Toward a New Black Paradigm

In the eyes of Dr. Manning Marable, professor of history at Columbia University and director of Columbia’s Institute for Research in African-American Studies, the emergence of Louis Farrakhan upon the national scene was largely the result of a “leadership vacuum” in the African-American community. Marable dismissed such diverse figures as General Colin Powell; the Hon. Clarence Thomas, associate justice of the US Supreme Court; and the late Ron Brown, former US Secretary of Commerce, as symbols of the “drift toward conservatism and more accommodation within the actual leadership of the black community.” The trend among black politicians to “overemphasize electoralism at the expense of activism,” he argued, has undermined a “black, liberal, united front.”

Marable was on campus last semester to deliver the eighth annual A. Leon Higginbotham Jr. Lecture. The lecture series, which honors Higginbotham, Hon’75 — the retired Federal judge and emeritus trustee at Penn who now teaches at Harvard University — “focuses on an issue, event, or personality in the African-American community of either historical or contemporary importance.”

Although Marable praised Farrakhan’s “vigorous opposition to black-on-black violence and to drugs,” he said that the Nation of Islam’s leader had “alienated many potential allies” with his “homophobic, anti-Semitic, and sexist rhetoric.” Marable did not have much use for the “overall economic strategy” of the Nation of Islam, either. While “entrepreneurship and black small businesses may indeed create thousands of jobs,” at a time when “millions of African Americans and millions of Latinos and poor people are desperately seeking work and living wages, black capitalism is a false solution,” he argued. “Petty capitalist enterprises will not generate the jobs we need to effectively reduce mass unemployment.”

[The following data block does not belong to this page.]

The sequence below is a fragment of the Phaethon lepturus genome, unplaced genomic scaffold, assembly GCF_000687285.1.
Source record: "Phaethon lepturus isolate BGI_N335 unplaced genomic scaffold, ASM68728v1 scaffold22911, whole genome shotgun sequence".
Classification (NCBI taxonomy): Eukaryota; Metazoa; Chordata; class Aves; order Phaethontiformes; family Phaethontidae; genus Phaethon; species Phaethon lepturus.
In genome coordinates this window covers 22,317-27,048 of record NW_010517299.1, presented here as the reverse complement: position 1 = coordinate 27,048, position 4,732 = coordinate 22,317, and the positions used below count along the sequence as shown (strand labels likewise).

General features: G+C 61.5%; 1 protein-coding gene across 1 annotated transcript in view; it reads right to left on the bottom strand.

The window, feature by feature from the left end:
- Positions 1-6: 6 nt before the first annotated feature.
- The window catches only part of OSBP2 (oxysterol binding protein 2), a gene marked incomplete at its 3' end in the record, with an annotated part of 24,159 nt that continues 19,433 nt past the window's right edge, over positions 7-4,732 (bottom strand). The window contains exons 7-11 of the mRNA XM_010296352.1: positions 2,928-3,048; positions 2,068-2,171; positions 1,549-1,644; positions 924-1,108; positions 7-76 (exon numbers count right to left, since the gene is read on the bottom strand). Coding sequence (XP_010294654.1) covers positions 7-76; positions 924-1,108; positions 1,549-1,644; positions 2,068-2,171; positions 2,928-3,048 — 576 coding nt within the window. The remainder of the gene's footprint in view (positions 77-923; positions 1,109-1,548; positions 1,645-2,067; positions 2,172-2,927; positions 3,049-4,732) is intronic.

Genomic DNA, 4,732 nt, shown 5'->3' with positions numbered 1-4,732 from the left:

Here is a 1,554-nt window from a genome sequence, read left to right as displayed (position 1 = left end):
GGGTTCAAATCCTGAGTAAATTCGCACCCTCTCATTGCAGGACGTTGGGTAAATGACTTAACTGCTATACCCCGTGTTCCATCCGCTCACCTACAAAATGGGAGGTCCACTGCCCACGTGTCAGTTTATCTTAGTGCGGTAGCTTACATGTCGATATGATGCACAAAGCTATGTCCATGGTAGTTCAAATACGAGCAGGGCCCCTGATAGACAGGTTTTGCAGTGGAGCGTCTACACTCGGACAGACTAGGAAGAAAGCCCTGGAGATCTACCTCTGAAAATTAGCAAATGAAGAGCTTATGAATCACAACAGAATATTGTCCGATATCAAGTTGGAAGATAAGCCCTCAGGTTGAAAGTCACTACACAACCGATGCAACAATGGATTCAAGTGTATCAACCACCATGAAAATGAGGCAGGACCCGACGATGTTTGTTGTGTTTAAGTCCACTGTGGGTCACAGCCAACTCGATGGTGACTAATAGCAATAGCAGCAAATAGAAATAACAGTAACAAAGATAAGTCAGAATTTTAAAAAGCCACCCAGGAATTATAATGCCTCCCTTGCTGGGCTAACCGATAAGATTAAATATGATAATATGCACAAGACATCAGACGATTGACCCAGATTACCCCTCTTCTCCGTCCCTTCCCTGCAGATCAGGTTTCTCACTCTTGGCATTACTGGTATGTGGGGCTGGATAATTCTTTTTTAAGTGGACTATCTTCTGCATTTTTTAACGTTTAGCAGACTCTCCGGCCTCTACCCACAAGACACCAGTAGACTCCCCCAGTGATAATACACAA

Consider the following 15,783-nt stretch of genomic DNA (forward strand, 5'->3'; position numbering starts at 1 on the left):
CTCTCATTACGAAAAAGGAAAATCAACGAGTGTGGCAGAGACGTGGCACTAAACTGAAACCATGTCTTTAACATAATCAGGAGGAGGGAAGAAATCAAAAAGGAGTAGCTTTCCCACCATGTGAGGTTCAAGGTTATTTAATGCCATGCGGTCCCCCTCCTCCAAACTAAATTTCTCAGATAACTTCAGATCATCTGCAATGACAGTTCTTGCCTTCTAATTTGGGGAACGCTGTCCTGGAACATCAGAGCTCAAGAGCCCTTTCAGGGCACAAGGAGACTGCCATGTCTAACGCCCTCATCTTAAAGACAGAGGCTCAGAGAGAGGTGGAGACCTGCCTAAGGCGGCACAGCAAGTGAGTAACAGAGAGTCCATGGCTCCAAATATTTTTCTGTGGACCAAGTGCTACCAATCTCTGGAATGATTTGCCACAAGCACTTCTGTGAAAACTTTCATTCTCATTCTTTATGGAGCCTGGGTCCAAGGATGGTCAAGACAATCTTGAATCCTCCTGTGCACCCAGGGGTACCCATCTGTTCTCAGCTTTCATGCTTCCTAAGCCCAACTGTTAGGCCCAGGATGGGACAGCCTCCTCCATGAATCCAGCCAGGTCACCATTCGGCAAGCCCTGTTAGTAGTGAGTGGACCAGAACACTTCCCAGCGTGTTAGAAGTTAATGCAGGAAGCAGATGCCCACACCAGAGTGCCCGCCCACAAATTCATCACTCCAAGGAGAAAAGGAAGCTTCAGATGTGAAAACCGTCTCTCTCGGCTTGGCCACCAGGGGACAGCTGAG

In Marable’s view, the success of the Million Man March had less to do with Farrakhan’s “reactionary ideology” than with the “deep desire among the masses of African Americans to move their communities forward to reclaim their own spirit and their own history.” Describing the current political landscape as a “decisive moment in black history where a new paradigm must be developed to advance the boundaries of our politics,” he advocated a spirit of activism, but cautioned that “we cannot simply duplicate the strategies and tactics of the Civil Rights movement because the issues that confront us today are fundamentally different: The internal class competition of the black community has been radically altered.”

A key aspect of his activism for the 1990s involved what he called the “empowerment of African-American women.” Encouraging women to continue taking on the roles of “leaders and theoreticians” and thereby speaking to the “real issues” that they themselves would define, Marable criticized the African-American myth in which “manhood” is privileged for its alignment with conservative, patriarchal views. Not only does that mindset “deny women voices and insights”; it fragments a collective resistance to social oppression.

Marable, the author of Beyond Black and White, argued that “neighborhood” activism and “class-centered” activism should coalesce around certain common goals to form a collective, multi-racial constituency. Those goals would be “access to affordable housing, public-health services, pride and personal safety, the quality of the environment, public transportation, [and] the education of our children.” As it looks to the future, the movement should also recognize a historical context — which, he said, “shows us that the way things are produced and distributed within any society, the patterns of ownership, the divisions of property, prefigure consequences that, in turn, impact everything else.”

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